JanetB2
(Colorado)

Posts:3355


09/14/2017 9:43 PM  
Posted By JamesE11 on 09/14/2017 1:54 PM
[ If you're seriously interested in a change of the leadership, rather than grandstanding at a board meeting you should find people who are interesting in running for the board and campaign to support them at the annual elections. ]

Agreed. While one can fantasize about it, playing that card is largely going to have a negative result unless you're hoping for an angry mob situation. Which isn't going to end well because you're just as likely going to be trading one angry HOA for another one. Disagree ... running for an open Board of Director position at one of your Annual Meetings will not anger your fellow homeowners. If your homeowner's on other hand call for a Recall Meeting that could be a situation which would divide an HOA, but simply gathering like minded individuals to run for open vacancies will be good.

--

That being said, there was an interesting development last night where a member mailed out to all owners echoing a lot of the frustrations with our HOA. In their words they were afraid (among other things) how our board appears to go around spying constantly, which I have come to believe (from my own observations and experience) is an accurate assessment. Their email to everyone kicked off a flurry of responses. I messaged this person back privately and hinted they would probably be inviting an attack by the board. Predictably, an immediate response to her original message followed from the board stating they will involve our management company's lawyer to prevent homeowners from emailing each other (quoting privacy issues, although I don't know how you can prevent someone from emailing a group thread). Needless to say, the HOA's threat was not well received and kicked off more angry emails over the night that kept my phone buzzing until I shut it off.

LOL ... if the Board believes for one second that their Management Company's attorney can PREVENT "Freedom of Speech" they are having very wet dreams. The homeowner's would need to have access to "confidential information" such as items under legal litigation to be held to any privacy issues. Sorry ... owners stating their feelings to each other regarding the HOA would not fit this description.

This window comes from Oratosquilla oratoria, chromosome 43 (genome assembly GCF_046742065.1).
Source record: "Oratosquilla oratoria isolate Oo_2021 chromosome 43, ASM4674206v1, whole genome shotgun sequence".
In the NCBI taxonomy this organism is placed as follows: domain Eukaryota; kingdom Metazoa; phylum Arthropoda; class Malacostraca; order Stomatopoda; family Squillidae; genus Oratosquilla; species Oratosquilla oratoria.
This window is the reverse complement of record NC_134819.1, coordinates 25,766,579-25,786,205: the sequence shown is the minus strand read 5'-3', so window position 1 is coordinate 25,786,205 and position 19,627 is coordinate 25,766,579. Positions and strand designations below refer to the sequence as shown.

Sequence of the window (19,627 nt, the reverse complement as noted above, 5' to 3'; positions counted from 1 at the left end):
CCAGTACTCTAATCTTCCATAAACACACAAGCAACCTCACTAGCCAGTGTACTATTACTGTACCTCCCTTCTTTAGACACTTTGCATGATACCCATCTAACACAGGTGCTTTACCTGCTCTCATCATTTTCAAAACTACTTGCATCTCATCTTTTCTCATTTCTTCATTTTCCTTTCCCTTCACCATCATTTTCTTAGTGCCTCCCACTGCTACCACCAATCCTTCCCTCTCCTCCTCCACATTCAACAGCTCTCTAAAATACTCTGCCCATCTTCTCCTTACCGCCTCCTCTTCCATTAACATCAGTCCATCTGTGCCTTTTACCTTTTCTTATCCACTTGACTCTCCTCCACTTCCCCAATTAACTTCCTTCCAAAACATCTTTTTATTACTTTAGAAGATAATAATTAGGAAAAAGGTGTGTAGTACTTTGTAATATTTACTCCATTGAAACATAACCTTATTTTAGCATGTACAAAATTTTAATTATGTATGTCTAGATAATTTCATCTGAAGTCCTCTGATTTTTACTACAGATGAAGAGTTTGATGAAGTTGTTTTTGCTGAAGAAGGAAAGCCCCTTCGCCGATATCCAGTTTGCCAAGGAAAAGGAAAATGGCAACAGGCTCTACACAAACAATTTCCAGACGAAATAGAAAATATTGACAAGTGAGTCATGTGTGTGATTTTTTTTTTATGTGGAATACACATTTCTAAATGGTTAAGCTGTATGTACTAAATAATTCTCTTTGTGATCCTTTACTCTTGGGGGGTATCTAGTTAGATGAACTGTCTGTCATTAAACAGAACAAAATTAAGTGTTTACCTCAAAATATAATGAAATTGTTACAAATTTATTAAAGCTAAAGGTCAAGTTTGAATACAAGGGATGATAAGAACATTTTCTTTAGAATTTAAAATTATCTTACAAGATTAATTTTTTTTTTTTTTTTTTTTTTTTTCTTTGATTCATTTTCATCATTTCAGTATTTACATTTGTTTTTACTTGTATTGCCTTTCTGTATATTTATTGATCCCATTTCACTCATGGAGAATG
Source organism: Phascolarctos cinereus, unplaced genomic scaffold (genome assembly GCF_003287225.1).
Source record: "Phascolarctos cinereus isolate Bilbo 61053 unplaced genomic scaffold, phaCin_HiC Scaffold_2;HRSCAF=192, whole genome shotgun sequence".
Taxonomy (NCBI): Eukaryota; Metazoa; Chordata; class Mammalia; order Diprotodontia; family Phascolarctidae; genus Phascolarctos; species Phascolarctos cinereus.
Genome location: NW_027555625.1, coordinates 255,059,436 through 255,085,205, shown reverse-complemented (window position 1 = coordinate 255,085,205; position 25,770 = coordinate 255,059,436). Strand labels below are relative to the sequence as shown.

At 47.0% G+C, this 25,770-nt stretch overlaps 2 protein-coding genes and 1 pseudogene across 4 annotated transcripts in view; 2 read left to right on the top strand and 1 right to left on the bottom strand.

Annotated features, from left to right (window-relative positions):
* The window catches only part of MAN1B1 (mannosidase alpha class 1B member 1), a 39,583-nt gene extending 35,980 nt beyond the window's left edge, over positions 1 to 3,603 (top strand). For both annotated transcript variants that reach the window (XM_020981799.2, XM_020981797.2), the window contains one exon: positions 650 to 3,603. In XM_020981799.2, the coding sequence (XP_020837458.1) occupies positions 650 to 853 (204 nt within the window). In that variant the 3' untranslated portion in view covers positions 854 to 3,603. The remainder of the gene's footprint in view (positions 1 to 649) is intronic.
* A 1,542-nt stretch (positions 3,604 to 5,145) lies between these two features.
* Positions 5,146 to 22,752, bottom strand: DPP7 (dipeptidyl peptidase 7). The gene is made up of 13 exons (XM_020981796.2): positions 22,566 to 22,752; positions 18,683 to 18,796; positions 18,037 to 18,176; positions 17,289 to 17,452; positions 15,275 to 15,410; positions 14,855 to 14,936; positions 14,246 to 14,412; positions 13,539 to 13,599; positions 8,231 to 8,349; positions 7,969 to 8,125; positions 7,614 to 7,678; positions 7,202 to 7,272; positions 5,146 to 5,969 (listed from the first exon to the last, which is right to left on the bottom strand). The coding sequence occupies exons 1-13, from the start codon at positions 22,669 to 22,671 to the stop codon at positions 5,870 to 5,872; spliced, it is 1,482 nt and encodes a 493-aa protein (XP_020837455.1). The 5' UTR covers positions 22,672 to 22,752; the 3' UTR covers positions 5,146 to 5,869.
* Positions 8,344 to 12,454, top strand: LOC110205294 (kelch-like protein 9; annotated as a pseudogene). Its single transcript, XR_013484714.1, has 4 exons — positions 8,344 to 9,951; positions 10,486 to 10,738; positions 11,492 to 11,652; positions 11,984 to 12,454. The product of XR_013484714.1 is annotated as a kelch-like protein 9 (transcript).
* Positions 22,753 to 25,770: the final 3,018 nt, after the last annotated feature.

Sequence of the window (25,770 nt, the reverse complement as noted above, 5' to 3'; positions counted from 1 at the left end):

--

I would think this should be more of a cautionary tale about how communication breaks down. Most of what homeowners receive is confusing, conflicting (often in hindsight), and seems to indicate panicked/sudden responses to situations. This exact situation is what I suspected would eventually happen, based on the board's passive-aggressive and outwardly aggressive ways they communicate. I was not sure if the forced remodeling email would be the tipping point, but we were clearly heading down a dark road. Making enemies of most of the homeowners is probably not going to get our deeper problems fixed, but is going to tie up those real problems (like whatever dangerous structural faults they found in some of the units) indefinitely and leave a bitter and resentful group. Who, I suspect, is going to get together and vote them out soon. If the HOA takes this road the need to have individuals lined up ahead of time who are willing to take on the positions.

It is interesting that the board appears to believe they are being clear (stated in one of their responses to me), and our declarations are clear, yet I've had lawyers and people here going around in circles trying to debate the meaning of terminology and what their emails mean. There are many better ways to handle these situations. At the root I think they need to first educate and involve homeowners in decisions before pulling out the last-ditch remedies with our lawyers. LOL ... I think you should run for a Board position!!! You have open eyes on the situation and YOU understand that open, clear honesty is the best policy. YEP ... You are a perfect individual to step up to the plate for a while to move your HOA forward and get them on the right track.

Anyway. Interesting times to observe and interesting enough to share since people were so interested in puzzling out the attic problem. (Thank you, by the way!)